The fairways on some holes, Roulliard said, will be similar in width to 2019, but others will be wider for the women. The rough's length is likely not going to be as long, considering that at Olympic Club in 2021, Roulliard took it down to 2.75 inches from 3½ inches on the eve of the championship after hearing concerns from players. Also, while no intermediate rough planned at Olympic, but a couple of holes ended up having it because balls were running out on the Lake’s tilted fairways. At Pebble, the players are going go find more trouble the more wildly they miss. The intermediate cut is supposed to be 1½ inches, flanked by 2¾ inches for the primary, and finally 3¾ for the secondary. Like at Olympic, Pebble will have some grass cut at fairway-height leading into the bunkers for balls to scoot into.

Rouillard’s goal is always to put similar approach clubs in the hands of the women when compared to their male counterparts. The test at Pebble is what they do with those irons as they aim for what will be the smallest greens LPGA players are likely to ever face. Too, the rough will certainly be a factor around the greens, with Roulliard noting that the bunkers will have “eyelashes,” like they did in ’19.

“The rough is pretty thick in some areas; it's a little bare in others,” Nelly Korda said on Monday afternoon after a practice round. “Knowing where to miss it … where you don't short side yourself, I think that's very crucial around here. Obviously, you're trying to hit it, be aggressive and play really well. But when you're just not on top of it, you can't pick where you miss.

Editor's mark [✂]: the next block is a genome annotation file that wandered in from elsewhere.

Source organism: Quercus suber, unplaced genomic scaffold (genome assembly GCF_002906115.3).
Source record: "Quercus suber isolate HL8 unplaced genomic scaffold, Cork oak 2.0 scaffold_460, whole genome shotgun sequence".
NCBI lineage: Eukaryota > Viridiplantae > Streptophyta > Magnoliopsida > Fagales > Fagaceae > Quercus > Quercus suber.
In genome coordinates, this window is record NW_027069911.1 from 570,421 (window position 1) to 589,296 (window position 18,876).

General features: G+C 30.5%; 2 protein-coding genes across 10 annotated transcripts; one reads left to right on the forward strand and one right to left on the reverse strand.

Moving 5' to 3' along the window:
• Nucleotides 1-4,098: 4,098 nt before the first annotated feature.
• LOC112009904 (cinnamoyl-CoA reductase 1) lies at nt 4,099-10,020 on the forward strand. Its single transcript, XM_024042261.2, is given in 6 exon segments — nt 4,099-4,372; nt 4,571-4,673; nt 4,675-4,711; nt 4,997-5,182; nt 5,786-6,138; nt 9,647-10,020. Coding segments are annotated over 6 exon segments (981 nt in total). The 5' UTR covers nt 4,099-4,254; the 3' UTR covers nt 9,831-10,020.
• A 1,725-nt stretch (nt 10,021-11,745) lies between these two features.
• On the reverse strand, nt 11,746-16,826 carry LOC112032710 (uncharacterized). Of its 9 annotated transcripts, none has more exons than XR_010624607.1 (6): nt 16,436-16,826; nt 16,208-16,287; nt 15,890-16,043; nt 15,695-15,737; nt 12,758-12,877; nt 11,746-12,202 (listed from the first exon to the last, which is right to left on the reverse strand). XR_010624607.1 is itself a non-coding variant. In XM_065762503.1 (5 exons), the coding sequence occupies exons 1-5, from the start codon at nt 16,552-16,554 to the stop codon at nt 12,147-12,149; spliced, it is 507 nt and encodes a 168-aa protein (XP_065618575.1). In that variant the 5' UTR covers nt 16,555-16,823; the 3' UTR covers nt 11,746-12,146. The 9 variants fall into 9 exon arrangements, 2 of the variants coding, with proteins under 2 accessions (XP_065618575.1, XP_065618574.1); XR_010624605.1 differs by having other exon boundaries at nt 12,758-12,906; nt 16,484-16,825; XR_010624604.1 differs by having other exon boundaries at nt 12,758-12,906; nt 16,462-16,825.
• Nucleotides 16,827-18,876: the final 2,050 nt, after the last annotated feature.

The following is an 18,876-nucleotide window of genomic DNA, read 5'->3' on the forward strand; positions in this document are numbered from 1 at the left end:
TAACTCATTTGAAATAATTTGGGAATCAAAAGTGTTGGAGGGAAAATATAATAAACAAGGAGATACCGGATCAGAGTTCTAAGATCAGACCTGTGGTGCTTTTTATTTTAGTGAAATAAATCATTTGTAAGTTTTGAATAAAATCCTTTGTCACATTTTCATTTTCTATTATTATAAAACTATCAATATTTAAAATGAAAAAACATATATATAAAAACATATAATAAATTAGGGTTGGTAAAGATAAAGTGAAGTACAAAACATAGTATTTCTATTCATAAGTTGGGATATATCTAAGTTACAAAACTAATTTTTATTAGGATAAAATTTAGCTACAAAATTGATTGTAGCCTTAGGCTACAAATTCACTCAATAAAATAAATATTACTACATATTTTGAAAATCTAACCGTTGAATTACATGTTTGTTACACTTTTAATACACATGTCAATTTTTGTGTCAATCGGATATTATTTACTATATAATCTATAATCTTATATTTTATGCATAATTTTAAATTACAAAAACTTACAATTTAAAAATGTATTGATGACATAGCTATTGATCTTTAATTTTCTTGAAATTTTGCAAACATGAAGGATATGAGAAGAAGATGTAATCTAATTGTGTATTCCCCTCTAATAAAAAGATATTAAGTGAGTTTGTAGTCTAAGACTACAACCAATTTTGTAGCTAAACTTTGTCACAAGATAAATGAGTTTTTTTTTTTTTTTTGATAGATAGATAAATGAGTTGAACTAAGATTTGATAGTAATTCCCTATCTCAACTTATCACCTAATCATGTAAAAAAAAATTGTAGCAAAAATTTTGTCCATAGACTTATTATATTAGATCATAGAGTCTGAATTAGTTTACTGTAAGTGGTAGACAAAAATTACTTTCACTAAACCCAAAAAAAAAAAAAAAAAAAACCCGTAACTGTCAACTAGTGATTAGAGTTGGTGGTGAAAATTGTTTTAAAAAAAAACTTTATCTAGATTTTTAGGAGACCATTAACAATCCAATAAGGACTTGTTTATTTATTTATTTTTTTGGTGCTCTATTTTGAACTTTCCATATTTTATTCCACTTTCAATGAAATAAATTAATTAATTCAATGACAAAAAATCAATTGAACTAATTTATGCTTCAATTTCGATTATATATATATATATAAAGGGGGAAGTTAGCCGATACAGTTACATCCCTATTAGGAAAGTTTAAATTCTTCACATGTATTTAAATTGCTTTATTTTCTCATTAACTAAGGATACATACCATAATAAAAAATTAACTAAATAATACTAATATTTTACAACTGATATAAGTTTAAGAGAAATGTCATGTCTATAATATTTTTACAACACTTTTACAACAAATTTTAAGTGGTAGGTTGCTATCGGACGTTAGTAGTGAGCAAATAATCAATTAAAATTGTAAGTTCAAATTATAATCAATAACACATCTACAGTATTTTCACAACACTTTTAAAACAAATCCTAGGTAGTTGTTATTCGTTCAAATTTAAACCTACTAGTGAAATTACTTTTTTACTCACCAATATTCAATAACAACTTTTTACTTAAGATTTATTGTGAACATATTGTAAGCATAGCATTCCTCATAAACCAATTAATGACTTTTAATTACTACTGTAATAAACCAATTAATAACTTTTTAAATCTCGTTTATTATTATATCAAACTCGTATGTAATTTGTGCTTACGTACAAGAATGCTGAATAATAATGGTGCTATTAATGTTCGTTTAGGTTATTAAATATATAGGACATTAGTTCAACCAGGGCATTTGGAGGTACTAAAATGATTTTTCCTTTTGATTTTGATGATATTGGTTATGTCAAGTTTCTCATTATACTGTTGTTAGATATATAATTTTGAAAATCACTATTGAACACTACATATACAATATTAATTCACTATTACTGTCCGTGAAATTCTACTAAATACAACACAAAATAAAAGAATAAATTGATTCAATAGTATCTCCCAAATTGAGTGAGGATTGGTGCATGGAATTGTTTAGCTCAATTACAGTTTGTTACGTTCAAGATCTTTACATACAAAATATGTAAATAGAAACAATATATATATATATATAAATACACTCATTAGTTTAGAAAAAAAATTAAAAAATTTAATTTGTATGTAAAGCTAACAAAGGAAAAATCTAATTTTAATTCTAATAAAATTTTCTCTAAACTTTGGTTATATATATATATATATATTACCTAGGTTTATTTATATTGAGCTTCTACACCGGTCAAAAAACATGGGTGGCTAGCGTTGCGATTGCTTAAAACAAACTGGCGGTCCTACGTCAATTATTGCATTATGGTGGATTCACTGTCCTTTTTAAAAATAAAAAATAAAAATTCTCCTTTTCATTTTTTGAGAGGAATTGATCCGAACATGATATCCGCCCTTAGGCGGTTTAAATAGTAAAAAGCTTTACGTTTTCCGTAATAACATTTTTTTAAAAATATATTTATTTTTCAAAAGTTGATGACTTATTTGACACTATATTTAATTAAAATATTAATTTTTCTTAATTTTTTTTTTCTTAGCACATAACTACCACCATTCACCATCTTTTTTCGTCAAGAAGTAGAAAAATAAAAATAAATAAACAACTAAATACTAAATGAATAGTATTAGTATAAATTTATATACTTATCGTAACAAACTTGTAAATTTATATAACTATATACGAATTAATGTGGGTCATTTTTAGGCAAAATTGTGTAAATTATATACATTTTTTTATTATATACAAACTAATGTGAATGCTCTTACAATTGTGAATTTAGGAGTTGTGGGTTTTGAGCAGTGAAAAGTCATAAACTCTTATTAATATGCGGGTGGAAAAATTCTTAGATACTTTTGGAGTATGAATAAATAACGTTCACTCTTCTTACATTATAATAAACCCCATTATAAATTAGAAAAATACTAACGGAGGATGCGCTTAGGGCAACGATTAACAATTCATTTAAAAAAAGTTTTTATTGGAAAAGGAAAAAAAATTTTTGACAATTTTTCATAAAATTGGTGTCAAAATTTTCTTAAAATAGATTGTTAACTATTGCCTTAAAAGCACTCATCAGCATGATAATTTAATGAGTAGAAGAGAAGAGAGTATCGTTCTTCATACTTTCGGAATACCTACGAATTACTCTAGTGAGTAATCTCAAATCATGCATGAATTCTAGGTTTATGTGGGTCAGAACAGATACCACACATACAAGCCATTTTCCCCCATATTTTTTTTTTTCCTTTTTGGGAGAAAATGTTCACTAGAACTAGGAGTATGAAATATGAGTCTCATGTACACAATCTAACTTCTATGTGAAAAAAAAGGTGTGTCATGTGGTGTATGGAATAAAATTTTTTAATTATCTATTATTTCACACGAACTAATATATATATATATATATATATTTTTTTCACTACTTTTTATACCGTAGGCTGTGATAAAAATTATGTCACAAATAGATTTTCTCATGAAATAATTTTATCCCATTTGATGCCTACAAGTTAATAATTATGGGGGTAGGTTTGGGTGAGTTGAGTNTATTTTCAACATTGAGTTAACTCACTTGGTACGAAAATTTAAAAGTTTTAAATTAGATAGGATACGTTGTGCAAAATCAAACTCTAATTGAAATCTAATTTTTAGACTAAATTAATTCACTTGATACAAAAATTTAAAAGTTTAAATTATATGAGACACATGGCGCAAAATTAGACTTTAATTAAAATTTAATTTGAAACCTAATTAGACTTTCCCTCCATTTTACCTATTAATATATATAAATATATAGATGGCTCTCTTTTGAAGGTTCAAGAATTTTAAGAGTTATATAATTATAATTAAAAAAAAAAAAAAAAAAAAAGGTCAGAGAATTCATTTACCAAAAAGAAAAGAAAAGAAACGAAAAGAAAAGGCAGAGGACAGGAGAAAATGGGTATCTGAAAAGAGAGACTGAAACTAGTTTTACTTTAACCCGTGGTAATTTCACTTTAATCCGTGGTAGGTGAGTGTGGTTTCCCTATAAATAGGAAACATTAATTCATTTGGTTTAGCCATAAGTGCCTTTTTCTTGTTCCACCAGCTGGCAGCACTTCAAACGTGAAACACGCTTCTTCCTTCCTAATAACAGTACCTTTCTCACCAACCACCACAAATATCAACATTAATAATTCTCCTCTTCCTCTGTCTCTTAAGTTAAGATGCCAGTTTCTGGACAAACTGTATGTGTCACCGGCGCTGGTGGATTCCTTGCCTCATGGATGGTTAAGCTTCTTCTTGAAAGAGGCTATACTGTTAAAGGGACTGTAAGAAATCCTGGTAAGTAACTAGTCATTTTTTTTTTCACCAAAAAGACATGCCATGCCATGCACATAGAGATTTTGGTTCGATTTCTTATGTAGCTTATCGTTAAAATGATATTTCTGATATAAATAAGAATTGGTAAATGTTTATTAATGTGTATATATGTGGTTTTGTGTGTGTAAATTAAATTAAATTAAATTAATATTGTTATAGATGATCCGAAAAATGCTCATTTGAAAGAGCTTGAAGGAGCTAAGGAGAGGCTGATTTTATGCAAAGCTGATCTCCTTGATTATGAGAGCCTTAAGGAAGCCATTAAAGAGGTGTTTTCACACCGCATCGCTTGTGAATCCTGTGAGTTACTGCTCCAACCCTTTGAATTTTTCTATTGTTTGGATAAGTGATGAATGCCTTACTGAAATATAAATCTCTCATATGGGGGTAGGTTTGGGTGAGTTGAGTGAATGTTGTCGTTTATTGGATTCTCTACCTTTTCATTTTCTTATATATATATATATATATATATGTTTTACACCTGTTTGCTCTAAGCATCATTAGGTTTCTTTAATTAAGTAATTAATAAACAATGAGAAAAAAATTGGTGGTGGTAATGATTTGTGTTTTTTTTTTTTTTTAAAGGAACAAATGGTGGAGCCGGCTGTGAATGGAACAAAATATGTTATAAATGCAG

“Being lucky,” Korda added of the requirements to score well. “I think that all kind of needs to come together, but probably the smallest greens I've ever seen. It's an amazing golf course. I think every part of your game has to really click.”

Danielle Kang

Danielle Kang hits a bunker shot at the par-3 17th.

Darren Carroll

Of course, that’s the point of the USGA putting a greater emphasis on taking the U.S. Women’s Open to more historic venues. But few in the 156-player field seem to have had much experience at Pebble Beach, even though it is a public resort course, which means there is plenty of homework to do by players, coaches and caddies over the next few days.

“Pebble Beach is a course that the men, they can play every year if they want to, if they play the AT&T, and they’ve played multiple U.S. Opens there,” said John Wood, NBC Sports on-course commentator and a former PGA Tour caddie. “So, I would think Monday, Tuesday, Wednesday may be a little bit bigger than a normal week because there is such a learning curve there.”

Another commentator, Kay Cockerill, who is a Bay Area native, said the women should catch on quickly to the concepts. It’s the execution that matters. Cockerill figures that the middle stretch of holes 8 through 11 will play very difficult, and then there’s the 542-yard par-5 14th, with its blind short-iron shot to a tricky green that Korda called “diabolical.”

Minjee Lee

Minjee Lee hits her drive on the famed 18th hole at Pebble Beach.

Darren Carroll

The on-paper yardage for the par-3 17th is a daunting 175 yards into the wind, while one of the most recognizable finishing holes in all of golf awaits the first walk by a U.S. Women’s Open champion come Sunday.

“I kind of said the same thing when we were leading into the U.S. Women’s Open at Olympic Club,” Cockerill said. “It’s like we have all this history and all these stories of what has happened, good and bad. Who’s going to be the first player to have a hole-in-one? Who’s going to be the first to make an eagle? How is the 18th going to play weeklong? Those are all things we’re curious about, and those are going to be things that these women are going to be the first to do X, Y, and Z, and we’re going to be there documenting it.”

More than just recording it. Savoring it, too.